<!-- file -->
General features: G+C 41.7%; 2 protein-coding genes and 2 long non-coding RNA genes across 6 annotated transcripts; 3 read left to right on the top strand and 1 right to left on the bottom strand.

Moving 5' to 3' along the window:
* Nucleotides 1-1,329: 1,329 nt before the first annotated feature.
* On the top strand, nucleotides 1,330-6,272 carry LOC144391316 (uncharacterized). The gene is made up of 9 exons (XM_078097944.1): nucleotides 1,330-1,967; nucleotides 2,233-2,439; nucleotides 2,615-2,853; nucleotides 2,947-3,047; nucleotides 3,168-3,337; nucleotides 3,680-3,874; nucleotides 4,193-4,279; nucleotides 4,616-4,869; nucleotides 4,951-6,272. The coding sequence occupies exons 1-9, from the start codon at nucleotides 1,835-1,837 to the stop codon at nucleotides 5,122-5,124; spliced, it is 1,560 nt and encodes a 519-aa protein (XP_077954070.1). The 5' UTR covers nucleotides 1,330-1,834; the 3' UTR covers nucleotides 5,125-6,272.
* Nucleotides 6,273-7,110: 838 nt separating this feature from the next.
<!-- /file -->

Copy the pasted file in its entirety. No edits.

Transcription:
General features: G+C 41.7%; 2 protein-coding genes and 2 long non-coding RNA genes across 6 annotated transcripts; 3 read left to right on the top strand and 1 right to left on the bottom strand.

Moving 5' to 3' along the window:
* Nucleotides 1-1,329: 1,329 nt before the first annotated feature.
* On the top strand, nucleotides 1,330-6,272 carry LOC144391316 (uncharacterized). The gene is made up of 9 exons (XM_078097944.1): nucleotides 1,330-1,967; nucleotides 2,233-2,439; nucleotides 2,615-2,853; nucleotides 2,947-3,047; nucleotides 3,168-3,337; nucleotides 3,680-3,874; nucleotides 4,193-4,279; nucleotides 4,616-4,869; nucleotides 4,951-6,272. The coding sequence occupies exons 1-9, from the start codon at nucleotides 1,835-1,837 to the stop codon at nucleotides 5,122-5,124; spliced, it is 1,560 nt and encodes a 519-aa protein (XP_077954070.1). The 5' UTR covers nucleotides 1,330-1,834; the 3' UTR covers nucleotides 5,125-6,272.
* Nucleotides 6,273-7,110: 838 nt separating this feature from the next.